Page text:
35 years later, nature is thriving in the ruins of Chernobyl — or is it?
Radioactive wasteland or a post-nuclear paradise?
Thirty-five years after the meltdown at the Chernobyl nuclear power plant in northern Ukraine reports often portray the area as a paradise for wildlife. Photos show foxes roaming the buildings of abandoned towns and bison and wild horses flourishing after people were permanently evacuated. But to some scientists, nature isn’t doing as well as it seems.
In fact, a debate roils in the scientific literature about the health of the microbes, fungi, plants, and animals that live around Chernobyl. Some scientists have documented thriving wildlife now that people have left, suggesting that lingering radioactive contamination doesn’t pose a significant threat. But other scientists have found mostly negative effects of radiation on the health and abundance of creatures, from birds to mammals, with many populations smaller in more heavily contaminated areas. This controversy has only sharpened in recent years.
Ultimately, “there’s a grain of truth in all of these studies,” says David Copplestone, a radioecologyst at the University of Stirling in Scotland. The question is with interpretation. At the heart of the debate is not so much whether chronic radiation has any effect on living things, but at what dose the effects become significant. Radiation levels around Chernobyl have plummeted since the initial accident, but creatures that have reclaimed the area remain chronically exposed to low levels.
Figuring out whether this radiation causes harm — and if so, how and how much — is critical to understanding not just how the largest nuclear accident in history changed the environment, but also how chronic, low-level radiation affects living things generally. Examining why scientists reach different conclusions, and how recent research shines new light on the debate, gets us closer to the answer.
When a safety system test at one of the Chernobyl power plant’s reactors went badly wrong in April 1986, explosions unleashed a fiery plume of debris and radioactive atoms, or radionuclides, into the air that, over several days, may have emitted several hundred times more radiations than the atomic bomb dropped on Hiroshima. More than two dozen first responders died within months after rapidly absorbing doses of up to 13,400 millisieverts (a sievert is a unit of radiation absorption; normal background radiation levels are usually around 1.5 to 3.5 millisieverts a year.)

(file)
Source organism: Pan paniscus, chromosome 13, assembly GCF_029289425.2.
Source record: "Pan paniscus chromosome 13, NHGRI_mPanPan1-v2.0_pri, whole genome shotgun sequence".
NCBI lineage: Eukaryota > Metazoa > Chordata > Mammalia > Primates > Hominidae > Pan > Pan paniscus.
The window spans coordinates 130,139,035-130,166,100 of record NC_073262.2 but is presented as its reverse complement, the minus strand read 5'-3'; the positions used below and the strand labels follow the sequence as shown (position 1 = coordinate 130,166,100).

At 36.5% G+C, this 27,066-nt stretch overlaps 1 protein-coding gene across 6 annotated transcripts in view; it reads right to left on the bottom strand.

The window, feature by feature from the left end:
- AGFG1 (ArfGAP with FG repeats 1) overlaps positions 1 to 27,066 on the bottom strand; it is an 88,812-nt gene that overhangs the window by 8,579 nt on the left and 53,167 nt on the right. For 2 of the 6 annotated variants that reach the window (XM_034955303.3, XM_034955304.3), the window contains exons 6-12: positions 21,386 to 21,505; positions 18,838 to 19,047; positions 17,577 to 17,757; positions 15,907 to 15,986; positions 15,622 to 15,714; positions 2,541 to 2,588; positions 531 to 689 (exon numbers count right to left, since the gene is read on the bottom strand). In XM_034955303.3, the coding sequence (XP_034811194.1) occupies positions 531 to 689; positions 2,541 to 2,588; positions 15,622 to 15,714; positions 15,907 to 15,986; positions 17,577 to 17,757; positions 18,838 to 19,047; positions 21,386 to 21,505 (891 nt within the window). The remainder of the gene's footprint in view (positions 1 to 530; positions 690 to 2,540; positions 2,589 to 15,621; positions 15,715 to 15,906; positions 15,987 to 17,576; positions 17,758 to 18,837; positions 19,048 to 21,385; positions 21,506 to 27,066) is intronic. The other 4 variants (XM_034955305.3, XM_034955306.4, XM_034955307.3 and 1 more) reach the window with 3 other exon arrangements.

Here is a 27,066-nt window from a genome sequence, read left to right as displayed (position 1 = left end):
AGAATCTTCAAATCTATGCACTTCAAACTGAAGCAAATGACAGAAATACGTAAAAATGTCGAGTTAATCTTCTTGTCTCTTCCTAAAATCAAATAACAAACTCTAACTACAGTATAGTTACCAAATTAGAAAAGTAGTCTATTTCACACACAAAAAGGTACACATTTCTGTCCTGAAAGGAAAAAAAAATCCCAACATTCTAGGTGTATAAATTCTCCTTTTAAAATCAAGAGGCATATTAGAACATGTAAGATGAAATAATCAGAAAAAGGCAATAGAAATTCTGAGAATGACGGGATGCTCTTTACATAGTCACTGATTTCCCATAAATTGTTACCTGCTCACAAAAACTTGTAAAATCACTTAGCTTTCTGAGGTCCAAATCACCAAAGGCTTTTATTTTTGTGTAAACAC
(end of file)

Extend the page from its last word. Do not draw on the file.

Over subsequent decades, thousands of children and adolescents who likely absorbed somewhat lower doses developed thyroid cancer, a cancer type that, fortunately, most tend to survive.
Flora and fauna also suffered in the initial aftermath. A 600-hectare patch of pine trees died, along with many resident mammals and invertebrates in the area. The area with the trees’ skeletal remains is now called the Red Forest. The 1,600-square mile exclusion zone around the plant has remained largely devoid of people since the accident.
As time passed and the most dangerous radionuclides decayed, the zone became less inhospitable. The radionuclide iodine-131, for instance, vanished by the summer of 1986, leaving slower-decaying ones like cesium-137 and strontium-90 scattered unevenly across and within the zone’s soils, vegetation, fungi, and animals. Today, radiation levels are generally below what would induce acute radiation sickness and range from 0.4 millisieverts per hour in the Red Forest — thousands of times higher than background levels and dangerous to live in — to levels even lower than typical background radiation.
“It’s not black and white.”
Normal background radiation levels aren’t usually harmful, because living things have biological mechanisms in place to prevent and repair small levels of damage, explains Kathryn Higley, a health physicist specializing in radioecology at Oregon State University. But it’s still a mystery exactly when and how harm starts to accrue for different species as radiation levels increase. The patchwork radiation landscape around Chernobyl creates an ideal setting to study this question.